The script’s existence is not proof that it is used but the expanded speculation around it is a fun exercise. The only fact I can give about the /bin/dump-ramdump.sh script is that it exists. (For now.)
I can say something different for another script, firewall.sh, on the system. I audited against it with nmap. I enabled features on the Dot (such as using Spotify to open TCP 4070) to test the script’s execution/logic. The ability to audit the script and observe behavior is crucial. The data supports that the firewall.sh script is used. (More would be better!) The images below are part of that audit; TCP 4070 being open after enabling Spotify and then a quick banner grab.
Unfortunately I’m unable to do the same level of observing with the dump-ramdump.sh script. I can’t knowingly trigger it, I don’t have a way to image an Amazon Echo Dot, and I don’t have a way to remotely connect and monitor it’s activity. The script appears to create new memdump logs in the /data/system/dropbox directory. I would love to know the fate of these logs and anything else in the /data/system/dropbox directory.
If you want a copy of the script you can download the system at Amazon Echo Update 567200820 (And where to download it!). Discovery of this script and other fun within the system happened late last year/early 2017. It’s been fun. 🙂
It’s worth noting that recently ArsTechnica ran the story of Amazon refusing to hand over data on whether Alexa overheard a murder, which puts a good perspective on information one could get (possibly) from Amazon about an Echo Dot user if they were motivated to do so. It’s a continuation of the involvement of an Echo in a murder case from 2016.
I wish I had more time to work on this system. Unfortunately taking 19 credits this semester has proven to be the challenge I was expecting. It’s something I still give attention but not at the level of intensity I would like. Hopefully this summer I can focus on it quite a bit more.
I recently presented for the Tucson Computer Forensics and Information Security Meetup. It was mostly on the content I’ve already talked about here – RiotPSA, Amazon Echo Dot system software, etc. I had told people there that the slide deck would be available.
I dislike slides/PowerPoint/etc. I generally make whatever I’m going to present that same day. I’d much rather talk and have a natural flow and slides are a bit limiting. In the end they’re more for me than they are for you. They keep me on track and guarantee that I don’t miss an important idea. These slides are essentially screenshots missing a ton of information given verbally and through live demo. In short: Please do not judge me based on these slides. They are here only because I promised them. I made them on a Saturday to show people for fun.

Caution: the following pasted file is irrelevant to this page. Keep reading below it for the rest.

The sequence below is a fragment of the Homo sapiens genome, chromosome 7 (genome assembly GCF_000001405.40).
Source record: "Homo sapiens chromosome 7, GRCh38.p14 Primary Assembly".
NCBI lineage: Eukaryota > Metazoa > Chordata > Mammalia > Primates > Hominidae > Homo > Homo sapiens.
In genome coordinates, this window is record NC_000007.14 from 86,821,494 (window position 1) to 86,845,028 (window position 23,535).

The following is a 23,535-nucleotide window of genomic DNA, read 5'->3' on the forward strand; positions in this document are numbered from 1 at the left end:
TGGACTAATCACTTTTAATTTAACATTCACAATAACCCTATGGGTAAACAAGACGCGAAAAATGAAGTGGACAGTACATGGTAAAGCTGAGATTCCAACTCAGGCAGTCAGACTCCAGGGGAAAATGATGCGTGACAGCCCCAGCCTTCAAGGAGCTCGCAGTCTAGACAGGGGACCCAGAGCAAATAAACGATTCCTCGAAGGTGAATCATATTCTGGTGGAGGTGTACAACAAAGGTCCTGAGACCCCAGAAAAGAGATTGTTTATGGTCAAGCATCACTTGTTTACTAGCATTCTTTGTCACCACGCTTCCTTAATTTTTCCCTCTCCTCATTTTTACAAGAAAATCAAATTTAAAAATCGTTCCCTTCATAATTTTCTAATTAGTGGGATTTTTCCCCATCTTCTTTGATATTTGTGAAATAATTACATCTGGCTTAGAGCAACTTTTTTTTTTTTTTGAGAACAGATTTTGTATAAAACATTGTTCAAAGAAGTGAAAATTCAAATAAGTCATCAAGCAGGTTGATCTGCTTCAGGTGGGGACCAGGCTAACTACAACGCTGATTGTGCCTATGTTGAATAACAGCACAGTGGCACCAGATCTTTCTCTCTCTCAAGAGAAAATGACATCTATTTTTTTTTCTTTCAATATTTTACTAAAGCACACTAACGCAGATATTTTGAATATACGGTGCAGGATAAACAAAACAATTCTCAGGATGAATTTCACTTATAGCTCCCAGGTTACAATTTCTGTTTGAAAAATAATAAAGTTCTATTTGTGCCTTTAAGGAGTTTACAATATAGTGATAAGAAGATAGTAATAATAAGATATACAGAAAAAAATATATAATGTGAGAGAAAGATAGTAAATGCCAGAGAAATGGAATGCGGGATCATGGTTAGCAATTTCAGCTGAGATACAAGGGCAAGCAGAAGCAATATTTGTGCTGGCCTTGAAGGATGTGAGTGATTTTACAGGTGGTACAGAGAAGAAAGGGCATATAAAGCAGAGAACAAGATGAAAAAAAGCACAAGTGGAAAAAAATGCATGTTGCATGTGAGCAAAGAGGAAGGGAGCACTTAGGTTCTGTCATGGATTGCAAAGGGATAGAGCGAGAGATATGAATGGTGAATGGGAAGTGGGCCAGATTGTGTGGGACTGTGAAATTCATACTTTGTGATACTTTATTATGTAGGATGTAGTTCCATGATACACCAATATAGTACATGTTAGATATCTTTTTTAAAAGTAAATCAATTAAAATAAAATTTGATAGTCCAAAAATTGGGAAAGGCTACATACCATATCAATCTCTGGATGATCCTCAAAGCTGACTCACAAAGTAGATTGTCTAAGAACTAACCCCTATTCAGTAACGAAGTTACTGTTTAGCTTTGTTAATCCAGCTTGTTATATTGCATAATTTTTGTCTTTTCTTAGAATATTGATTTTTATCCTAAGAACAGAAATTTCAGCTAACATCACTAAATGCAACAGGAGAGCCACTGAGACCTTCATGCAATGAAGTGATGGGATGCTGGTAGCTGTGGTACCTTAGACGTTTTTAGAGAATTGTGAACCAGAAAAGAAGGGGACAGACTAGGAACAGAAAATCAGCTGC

You can download the slides (PDF) here.
Special thanks to Mari DeGrazia (Twitter, Another Forensics Blog) for organizing the Meetup. Thanks to everyone who attended. It’s always a ton of fun. 🙂
I received an email from Ronald Brakeboer about an update to the Amazon Echo Dot system. He noticed that his unit updated to 567200820. I wasn’t tracking this and unfortunately didn’t have a copy of the update. It was recent so I decided to pick up another unit and hope that it still needed the update. I could then do what I did previously to download the update for analysis. (I could also unplug the unit and keep it in storage to capture future updates as well.)
Sure enough, the plan worked. I’ve posted a screenshot of the capture along with the download URL and some checksums. I hope it helps!
Download & Checksums
This URL once again works with wget. You don’t have to spoof user-agent strings or anything of that nature. 🙂
If you haven’t yet read my Amazon Echo Dot System Image post then check it out. It goes into greater detail as to what I did. Always feel free to email me of course. Thanks!